Let me just say that Easter morning will definitely be surprising. It won’t so much be “Happy Easter here is a baby chick” as it will be “Happy Easter here is a teenage hen (probably pooping) in your Easter basket”. The chicks are at that awkward stage. You know, when you have lost your fuzz, but only grown about half of your feathers. We’ve all been there. They look more like little ostriches than anything else.
Perhaps to soften the blow, when he handed off the chickens, Brian the chicken farmer, also handed me 18 multi-colored eggs. “To eat”, he said, “or incubate and they will hatch in 21 days.”
I really had no choice but to swing by the school and pick up an extra incubator. The eggs are incubating in our basement as we speak.
Now, on Easter morning I will be able to present the children with, not only, four teenage hens, but the also the great news that in 21 days we will have 22 chickens! It’s all very exciting.
For me at least. Not for Dan. He didn’t protest too much. Just shook his head and muttered, “This is not a chicken farm,” on his way out the door this morning.
We are not only hatching eggs this month. We are also hatching Tonja. We have been incubating her in our basement for several weeks. As you can see from the below photo of Tonja (with a little ostrich) we have been very successful! As the birth partner, I have been learning many things about the wonderful world of natural childbirth. Something I have never chosen to enjoy myself, but find very interesting for others.
We will miss Tonja this week. She is spending Easter with family in Albert Lea, Minnesota. Hopefully, she will not have the baby without me.
I think that if Tonja has that baby in Albert Lea I will never speak to her again…
Until she brings her little chick home. Then I will have to speak to her if I want to get my hands on him…which I do.
We celebrated Miss P’s Birthday last Thursday. She received her main gift on her real Birthday, an intestinal polyp….the wish of every four year old girl!
Even though we knew we couldn’t top the polyp, we still wanted to give her a little party. There’s just something about that middle child that makes you want to go all out.
On Friday, Elizabeth and Mrs. Lindmark had their first discipleship meeting, with tea and cookies. Charlie was the first one to the door when Mrs. Linkmark called to collect Elizabeth. Charlie ran to get me with a loud whisper: “Mom, there’s someone at the door. It’s someone from our church. And I think she’s here to DISABLE Elizabeth!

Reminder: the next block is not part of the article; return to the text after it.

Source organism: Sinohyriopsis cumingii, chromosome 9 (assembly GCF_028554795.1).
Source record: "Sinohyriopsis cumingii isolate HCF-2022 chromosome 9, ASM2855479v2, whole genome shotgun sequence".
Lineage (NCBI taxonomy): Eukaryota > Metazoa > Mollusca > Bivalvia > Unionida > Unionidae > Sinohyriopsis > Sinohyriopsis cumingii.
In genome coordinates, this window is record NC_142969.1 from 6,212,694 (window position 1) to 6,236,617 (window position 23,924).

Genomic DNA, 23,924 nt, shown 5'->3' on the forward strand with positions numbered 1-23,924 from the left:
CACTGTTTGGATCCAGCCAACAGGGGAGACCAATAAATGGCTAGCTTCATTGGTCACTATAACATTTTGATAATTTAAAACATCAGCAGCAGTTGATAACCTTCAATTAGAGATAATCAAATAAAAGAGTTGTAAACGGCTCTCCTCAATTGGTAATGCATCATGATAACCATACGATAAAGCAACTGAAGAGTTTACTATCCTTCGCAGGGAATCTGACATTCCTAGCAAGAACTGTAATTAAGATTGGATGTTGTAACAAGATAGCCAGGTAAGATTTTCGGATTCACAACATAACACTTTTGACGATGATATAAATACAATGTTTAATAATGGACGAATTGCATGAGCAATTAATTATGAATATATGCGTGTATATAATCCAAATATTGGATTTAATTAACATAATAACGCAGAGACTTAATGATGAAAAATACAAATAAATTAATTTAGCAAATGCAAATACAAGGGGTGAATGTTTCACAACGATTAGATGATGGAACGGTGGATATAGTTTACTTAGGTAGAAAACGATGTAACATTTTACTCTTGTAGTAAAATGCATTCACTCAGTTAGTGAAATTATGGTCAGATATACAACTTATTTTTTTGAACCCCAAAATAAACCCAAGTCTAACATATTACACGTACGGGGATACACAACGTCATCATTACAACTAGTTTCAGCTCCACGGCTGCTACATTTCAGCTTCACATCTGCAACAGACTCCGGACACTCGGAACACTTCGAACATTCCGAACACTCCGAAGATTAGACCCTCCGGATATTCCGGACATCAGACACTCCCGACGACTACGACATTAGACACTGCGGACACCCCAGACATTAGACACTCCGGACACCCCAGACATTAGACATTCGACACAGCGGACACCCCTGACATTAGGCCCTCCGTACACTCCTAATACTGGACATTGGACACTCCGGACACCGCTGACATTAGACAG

I am glad Elizabeth is attending to her inner-life. In fact, last time she was putting on her princess dress she remarked, “I would rather be pretty on the inside than starve to death!”
I hope it rubs off on Annie. It is hard to stay humble when you wake up every morning and your hair looks like this:
I mean, women work for hours to get volume like that. And she just wakes up with it.
It is also hard not to be vain when your new skirt fits like this:
Not to mention those legs!
Below: Mrs. Lindmark disabling Elizabeth.
Today is Miss P’s Birthday. Don’t anybody tell her. We aren’t celebrating for two more weeks, when we will party in Birmingham with both sets of Grandparents! I am screening her calls. Aunt Brenda called this morning and asked, “May I speak with Miss P?” I had no choice but to say, “No, you may not.”
Mostly we aren’t telling her it’s her Birthday, because nothing that happens today could compare with the glories of her colonoscopy yesterday. Arriving at the hospital, new purse on her arm, she was understandably nervous:
We checked in without incident, and she was given a room and purple pajamas. Then, as Elizabeth would say, her luck turned, and she heard those fateful words: “Do you like stickers?”
Does an alcoholic like drink?
In some rooms, I am sure patients were frantically pushing the call button for more morphine. In ours the cry was for more stickers!
If I had known it was going to be so much fun, we would have invited friends and family and called it her Birthday party. I’m telling you, that place is better than Chuckee Cheese. After two hours of sticker joy, she was wheeled down the hall in her rolling bed, her mouth frozen as wide open as any muppet in excitement. She didn’t close her excited mouth until it was time to breathe into the mask. The anesthesiologist hugged her and whispered in her ear and stroked her head until she was out.
About a half hour later, into the room strode the doctor, waving a jar containing a sizeable intestinal polyp for my inspection. From his enthusiasm, you’d have thought he found an Easter Egg in there! Apparently, this was a very satisfactory colonoscopy outcome. So we’ll take it.
As I wheeled Miss P to the parking ramp, she asked if we could swing by the cafeteria. Since she had been fasting for 48 hours without complaint, I could hardly say no. We found a table and she enjoyed a plate of fried chicken, a bag of cheesy Doritos, and a chocolate milk: a soothing post-op “first meal”. When Miss P paused between pieces of chicken to treat the other diners to a round of “Castle On A Cloud” from Les Mis, I knew we were back on track.
Below: The patient resting comfortably at home with three young surgeons at the ready.